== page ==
Updated: 08/25/2014 11:03 PM
Created: 08/25/2014 4:31 PM KSTP.com
By: Stephen Tellier
You pick up the phone, and on the other end is an armed man barricaded inside a home, holding hostages. What do you say?
That's the question federal agents and local police officers are answering this week.
"Hey Pete, this is Abel from the police department. How's it going?" an agent with the Bureau of Alcohol, Tobacco, Firearms and Explosives asks another agent, who is playing the role of a heavily armed man holding his girlfriend hostage.
"I don't know what you guys are doing out front of my house. You got guns. You got a tank out there. Go away from my house," the other agent replies.
They're acting out an actual, dangerous scenario ATF agents have previously encountered, as part of crisis negotiator training in Rosemount. Eleven ATF agents and four officers with the Minneapolis Police Department are taking part in the training, and 5 EYEWITNESS NEWS took an inside look at the training on Monday.
The training is conducted as part of ATF's Special Response Team, which handles high-risk operations across the country. This particular training is targeted at negotiating tactics -- talking to barricaded suspects and suspects holding hostages, as well as individuals who are suicidal and threatening to harm themselves.
During the training, one agent is on the phone, while another listens in and provides support via handwritten notes.
"It's an art that you have to practice," said Christian Hoffman, the ATF Special Agent who leads to Special Response Team Crisis Negotiator Program.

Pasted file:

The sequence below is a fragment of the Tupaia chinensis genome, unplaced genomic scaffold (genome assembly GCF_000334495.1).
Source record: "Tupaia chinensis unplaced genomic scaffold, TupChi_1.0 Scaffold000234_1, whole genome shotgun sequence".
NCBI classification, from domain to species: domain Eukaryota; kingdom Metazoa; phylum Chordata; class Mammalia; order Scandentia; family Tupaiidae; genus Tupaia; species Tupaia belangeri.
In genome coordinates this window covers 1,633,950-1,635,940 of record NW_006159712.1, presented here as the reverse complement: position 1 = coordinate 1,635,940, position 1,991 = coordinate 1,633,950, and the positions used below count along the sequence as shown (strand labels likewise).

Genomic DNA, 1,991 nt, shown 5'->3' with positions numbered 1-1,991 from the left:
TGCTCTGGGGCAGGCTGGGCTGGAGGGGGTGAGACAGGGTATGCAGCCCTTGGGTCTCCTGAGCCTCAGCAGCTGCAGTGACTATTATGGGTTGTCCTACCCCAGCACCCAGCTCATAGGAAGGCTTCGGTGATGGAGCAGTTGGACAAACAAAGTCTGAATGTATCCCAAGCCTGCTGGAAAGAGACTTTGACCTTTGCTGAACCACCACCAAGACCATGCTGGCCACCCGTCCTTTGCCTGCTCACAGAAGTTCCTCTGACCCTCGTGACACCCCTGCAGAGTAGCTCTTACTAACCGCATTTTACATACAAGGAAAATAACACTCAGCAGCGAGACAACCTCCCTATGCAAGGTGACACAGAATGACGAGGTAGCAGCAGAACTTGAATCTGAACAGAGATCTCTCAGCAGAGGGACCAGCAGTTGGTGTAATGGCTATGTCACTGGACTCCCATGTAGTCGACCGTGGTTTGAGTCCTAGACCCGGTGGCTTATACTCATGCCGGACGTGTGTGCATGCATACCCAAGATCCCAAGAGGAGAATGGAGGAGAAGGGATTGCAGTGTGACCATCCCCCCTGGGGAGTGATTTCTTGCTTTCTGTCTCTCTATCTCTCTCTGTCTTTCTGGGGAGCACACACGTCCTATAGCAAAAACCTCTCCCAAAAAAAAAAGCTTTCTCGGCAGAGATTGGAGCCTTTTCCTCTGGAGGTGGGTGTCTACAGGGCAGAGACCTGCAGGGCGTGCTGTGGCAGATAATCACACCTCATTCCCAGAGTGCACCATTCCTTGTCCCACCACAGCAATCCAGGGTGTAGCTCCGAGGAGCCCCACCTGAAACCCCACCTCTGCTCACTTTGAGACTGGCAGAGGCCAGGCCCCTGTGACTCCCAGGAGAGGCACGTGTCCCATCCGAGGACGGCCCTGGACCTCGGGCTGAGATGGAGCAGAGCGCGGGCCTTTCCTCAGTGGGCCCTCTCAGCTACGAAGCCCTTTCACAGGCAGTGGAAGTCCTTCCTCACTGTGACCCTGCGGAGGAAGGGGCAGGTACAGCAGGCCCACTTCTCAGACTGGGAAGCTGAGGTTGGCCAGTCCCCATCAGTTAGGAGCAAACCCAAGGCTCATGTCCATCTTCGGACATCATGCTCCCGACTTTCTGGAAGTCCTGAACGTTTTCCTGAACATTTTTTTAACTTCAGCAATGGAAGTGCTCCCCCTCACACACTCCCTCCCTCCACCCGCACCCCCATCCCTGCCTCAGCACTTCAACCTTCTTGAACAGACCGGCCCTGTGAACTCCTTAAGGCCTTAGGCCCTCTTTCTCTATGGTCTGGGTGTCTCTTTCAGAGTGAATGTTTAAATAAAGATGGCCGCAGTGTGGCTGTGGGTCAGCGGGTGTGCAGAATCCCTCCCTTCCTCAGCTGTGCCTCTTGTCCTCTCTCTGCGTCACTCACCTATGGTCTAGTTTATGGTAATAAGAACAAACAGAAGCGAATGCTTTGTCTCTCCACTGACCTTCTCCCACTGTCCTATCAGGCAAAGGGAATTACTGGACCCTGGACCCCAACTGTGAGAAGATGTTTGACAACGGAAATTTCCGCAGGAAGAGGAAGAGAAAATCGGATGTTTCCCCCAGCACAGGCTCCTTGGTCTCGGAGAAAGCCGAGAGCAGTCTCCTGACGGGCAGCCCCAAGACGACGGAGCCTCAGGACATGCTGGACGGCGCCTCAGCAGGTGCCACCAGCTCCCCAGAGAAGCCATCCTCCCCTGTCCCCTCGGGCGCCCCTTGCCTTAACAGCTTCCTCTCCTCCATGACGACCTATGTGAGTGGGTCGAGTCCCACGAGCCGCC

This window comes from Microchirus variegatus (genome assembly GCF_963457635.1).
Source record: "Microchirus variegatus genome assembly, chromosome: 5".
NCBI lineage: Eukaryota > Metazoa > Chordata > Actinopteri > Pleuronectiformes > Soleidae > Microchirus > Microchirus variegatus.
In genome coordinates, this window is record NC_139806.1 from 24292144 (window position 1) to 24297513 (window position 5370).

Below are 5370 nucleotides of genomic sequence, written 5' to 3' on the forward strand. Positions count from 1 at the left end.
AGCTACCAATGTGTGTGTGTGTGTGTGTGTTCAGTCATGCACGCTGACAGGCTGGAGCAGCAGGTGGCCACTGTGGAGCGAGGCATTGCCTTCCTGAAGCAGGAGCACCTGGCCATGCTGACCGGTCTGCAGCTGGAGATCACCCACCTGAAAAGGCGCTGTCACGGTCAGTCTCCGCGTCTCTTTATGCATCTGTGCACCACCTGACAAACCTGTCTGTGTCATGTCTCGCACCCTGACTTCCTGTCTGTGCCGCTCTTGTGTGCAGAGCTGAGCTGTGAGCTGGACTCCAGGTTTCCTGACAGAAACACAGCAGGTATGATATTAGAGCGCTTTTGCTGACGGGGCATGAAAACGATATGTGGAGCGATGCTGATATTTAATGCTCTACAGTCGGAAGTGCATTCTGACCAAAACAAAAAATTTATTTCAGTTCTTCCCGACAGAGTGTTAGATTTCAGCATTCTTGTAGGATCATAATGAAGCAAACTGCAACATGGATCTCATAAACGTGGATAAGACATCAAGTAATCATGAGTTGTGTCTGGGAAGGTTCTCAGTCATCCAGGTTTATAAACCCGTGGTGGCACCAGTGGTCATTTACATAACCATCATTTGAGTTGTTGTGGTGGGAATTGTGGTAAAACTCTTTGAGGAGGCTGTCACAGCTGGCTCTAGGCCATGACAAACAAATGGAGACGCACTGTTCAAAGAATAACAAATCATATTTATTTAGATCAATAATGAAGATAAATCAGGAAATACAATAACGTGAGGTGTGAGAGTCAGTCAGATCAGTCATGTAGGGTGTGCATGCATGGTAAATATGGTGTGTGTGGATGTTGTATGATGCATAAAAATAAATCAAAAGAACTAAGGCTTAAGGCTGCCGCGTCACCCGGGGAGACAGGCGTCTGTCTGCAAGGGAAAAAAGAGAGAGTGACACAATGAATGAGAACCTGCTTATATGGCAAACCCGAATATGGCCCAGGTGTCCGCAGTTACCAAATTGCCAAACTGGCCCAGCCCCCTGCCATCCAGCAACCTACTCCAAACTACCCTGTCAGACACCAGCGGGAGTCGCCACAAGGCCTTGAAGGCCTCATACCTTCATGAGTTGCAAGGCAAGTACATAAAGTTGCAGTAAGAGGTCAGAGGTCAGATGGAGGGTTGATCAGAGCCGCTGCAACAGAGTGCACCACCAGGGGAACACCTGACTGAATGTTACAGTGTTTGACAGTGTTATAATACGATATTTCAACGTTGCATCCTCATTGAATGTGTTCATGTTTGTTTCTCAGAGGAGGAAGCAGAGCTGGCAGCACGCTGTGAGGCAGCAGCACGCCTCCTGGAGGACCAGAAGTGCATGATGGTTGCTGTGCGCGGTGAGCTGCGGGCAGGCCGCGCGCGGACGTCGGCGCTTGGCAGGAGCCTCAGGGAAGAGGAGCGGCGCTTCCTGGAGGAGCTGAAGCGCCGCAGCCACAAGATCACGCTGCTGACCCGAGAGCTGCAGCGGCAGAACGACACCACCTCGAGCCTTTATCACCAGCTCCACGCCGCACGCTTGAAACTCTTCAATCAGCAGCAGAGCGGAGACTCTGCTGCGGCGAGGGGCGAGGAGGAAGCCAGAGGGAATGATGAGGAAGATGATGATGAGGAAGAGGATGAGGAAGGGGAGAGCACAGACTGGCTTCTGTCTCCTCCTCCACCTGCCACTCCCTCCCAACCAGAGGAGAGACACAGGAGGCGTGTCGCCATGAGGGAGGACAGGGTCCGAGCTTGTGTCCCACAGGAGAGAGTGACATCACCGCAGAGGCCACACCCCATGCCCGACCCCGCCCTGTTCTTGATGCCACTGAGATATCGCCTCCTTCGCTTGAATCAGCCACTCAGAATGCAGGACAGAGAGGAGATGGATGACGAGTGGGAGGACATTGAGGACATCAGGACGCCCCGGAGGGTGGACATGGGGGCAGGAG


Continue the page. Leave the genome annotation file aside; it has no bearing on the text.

The overall goal is to calm, empathize and listen.
"The emotions of that person are so elevated that they can't rationally make decisions on their own," Hoffman said.
"Taking a situation that has kind of spiraled out of control, and bringing it back to an even plane -- a more rational level," said MPD Sgt. Joshua Young, describing the goal of negotiations.
It's different than typical police work. But Young said it shares the same mission.
"This is where you get to help people, and when I do my job, when I negotiate successfully, people don't get hurt, officers don't get hurt, the community members don't get hurt," Young said.
That's because every successful surrender is also a second chance.
"To give them that olive branch that they know that life's not over. We're giving them an excuse or a reason to want to come out and live," Hoffman said.
Crisis negotiators are also trained to relate to the person's culture and background. That's part of the reason why MPD's newest Somali officer is taking part in the training.
MPD officers responded to 18 calls in 2013 that resulted in the use of a negotiator.